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Two-year-old Art Major colt Say My Name looks to extend an already impressive start to his career, with victory, in the Avon City Ford New Zealand Welcome Stakes, at Group 2 level. After two unlucky runs at Group 3 level back in February - Sapling Stakes 3rd, Kindergarten Stakes 2nd, he has been so impressive the last two weeks back at Addington. With some bigger money up tonight ($40,000), the field is understandably full of form runners and big reputations. While last week John let the colt blaze off the gate, there is a fair bit of speed drawn inside this time and he may look for a sit early on. Lead, or trail, this field will need to be at the top of their game to beat the Robert Dunn trained runner which has a number of big race targets in sight over the next couple of months. The Sales Series final, the Sires Stakes and the Harness Jewels are notable amongst the races targeted. The feature race on the evening is the Group One Muscara Standardbreds New Zealand Derby. Here the Robert Dunn stable are represented by No Doctor Needed and Return To Sender, placed 6th and 7th respectively in last week's derby prelude the Group 2 Vero Flying Stakes. While realising the enormity of their task in this week's contest, trainer Robert Dunn was upbeat about the runs of both last week, especially 4 start "veteran" No Doctor Needed. "He's going to be a super horse this fella," said Robert. "The harder they go the better. He's the sort of horse that even now could keep kicking on a crazy speed race. “From their "visitors" draws of 12 and 13, the two will need all favours if they are to compete with the big three of Locharburn, Tiger Tara and Isaiah. It is sure to be a superb derby!    By Mike Drury (Courtesy of Robert Dunn Racing)

It is not guaranteed, but top Victorian harness racing trainer Emma Stewart is very keen to tackle the Harness Jewels with her top four-year-old, who was one of the first three Australians invited to compete in the Harness Jewels on In The Gig on Monday night. The other invitees announced on Monday were Blitzthemcalder (4YO Ruby)  and Frith (4YO Diamond), however at this stage the Chariots Of Fire winner looks the most likely of the trio to compete. "I wouldn't rule it out completely but we have to keep in mind that there is the semi final of the Breeders Challenge a fortnight after the Jewels and I wouldn't want to put her whole campaign and season in jeopardy by chasing the one race in New Zealand,” said Frith’s trainer Bruce Harpley. "Adore Me would be extremely hard to beat over there in New Zealand and that is obviously a very strong consideration for both Bernie Kelly (Owner) and I." Meanwhile, talented Junior reinswoman Samantha Ottley has landed the drive on Aldo Rossi in Friday’s NZ Derby, which will be her first drive in a Group One pacing event. “I finished second on Stent in the NZ Trotting Championship when Colin (DeFilippi) was out on suspension, but this will be more first drive in a Group One pacing event,” said an excited Ottley.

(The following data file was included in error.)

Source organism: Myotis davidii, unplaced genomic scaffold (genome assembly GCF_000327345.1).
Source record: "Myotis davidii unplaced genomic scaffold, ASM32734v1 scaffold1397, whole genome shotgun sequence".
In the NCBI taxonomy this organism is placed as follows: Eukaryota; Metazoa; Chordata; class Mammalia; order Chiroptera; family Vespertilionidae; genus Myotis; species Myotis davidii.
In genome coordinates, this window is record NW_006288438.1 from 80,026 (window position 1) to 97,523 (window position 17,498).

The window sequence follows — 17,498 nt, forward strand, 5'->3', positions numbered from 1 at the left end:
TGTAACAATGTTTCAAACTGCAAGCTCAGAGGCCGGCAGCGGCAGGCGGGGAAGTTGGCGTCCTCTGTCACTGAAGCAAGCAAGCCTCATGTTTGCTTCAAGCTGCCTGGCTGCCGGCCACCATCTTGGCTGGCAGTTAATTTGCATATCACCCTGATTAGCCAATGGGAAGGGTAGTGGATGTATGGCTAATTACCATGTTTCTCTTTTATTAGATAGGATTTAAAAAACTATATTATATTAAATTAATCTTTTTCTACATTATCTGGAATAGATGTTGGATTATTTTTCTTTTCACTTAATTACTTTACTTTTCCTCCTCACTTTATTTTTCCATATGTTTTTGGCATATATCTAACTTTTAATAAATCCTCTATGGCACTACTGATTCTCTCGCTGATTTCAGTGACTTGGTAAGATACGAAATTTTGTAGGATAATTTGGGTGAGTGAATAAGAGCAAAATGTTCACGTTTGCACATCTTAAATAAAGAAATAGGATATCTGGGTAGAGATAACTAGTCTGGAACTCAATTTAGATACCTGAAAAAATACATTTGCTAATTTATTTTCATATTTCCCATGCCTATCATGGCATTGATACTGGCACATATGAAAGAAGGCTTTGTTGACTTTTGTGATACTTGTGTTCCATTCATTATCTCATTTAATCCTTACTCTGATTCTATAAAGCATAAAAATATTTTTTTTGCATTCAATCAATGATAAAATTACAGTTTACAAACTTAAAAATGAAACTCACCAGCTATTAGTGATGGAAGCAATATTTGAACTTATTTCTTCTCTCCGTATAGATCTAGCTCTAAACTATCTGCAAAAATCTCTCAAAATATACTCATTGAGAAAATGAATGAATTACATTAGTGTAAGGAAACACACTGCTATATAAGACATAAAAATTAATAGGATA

Top four year old mare Frith has been invited to compete in this year's Harness Jewels in New Zealand but trainer Bruce Harpley is unsure on whether he will take his stable star across the Tasman. Harpley felt honoured that Frith received an invitation however acknowledged he and owner Bernie Kelly would need to consider their options going forward. "When I saw that Frith had been selected on In The Gig on Sky Racing on Monday night to compete in the Harness Jewels it made me realise that Bernie and I need to sit down and have a good chat about it," Harpley said. "I wouldn't rule it out completely but we have to keep in mind that there is the semi final of the Breeders Challenge a fortnight after the Jewels and I wouldn't want to put her whole campaign and season in jeopardy by chasing the one race in New Zealand, the Breeders Challenge might be the easier option." Harpley reiterated comments made earlier in the year that he planned to give Frith a light season. "I've said it since she turned four, all I am worrying about this season is looking after her and not over taxing her because she is eligible for a number of features and she should be competitive in all of them." "Adore Me would be extremely hard to beat over there in New Zealand and that is obviously a very strong consideration for both Bernie and I." Frith will head back to Tabcorp Park Menangle in the next couple of weeks and will tackle a Metropolitan event. "That's the plan, now that she has had the couple of runs under her belt she should have improved to the point where she is ready to head back to the Menangle so I'm not sure when but she will definitely be back there by the end of the month." "If you look back to her three year old season most of her races were three race series where she went heat, semi and then final and she was always at her best in the final, she's just that sort of mare, she needs to get the miles in her legs." By Greg Hayes - SKY Racing  Harness Racing New South Wales |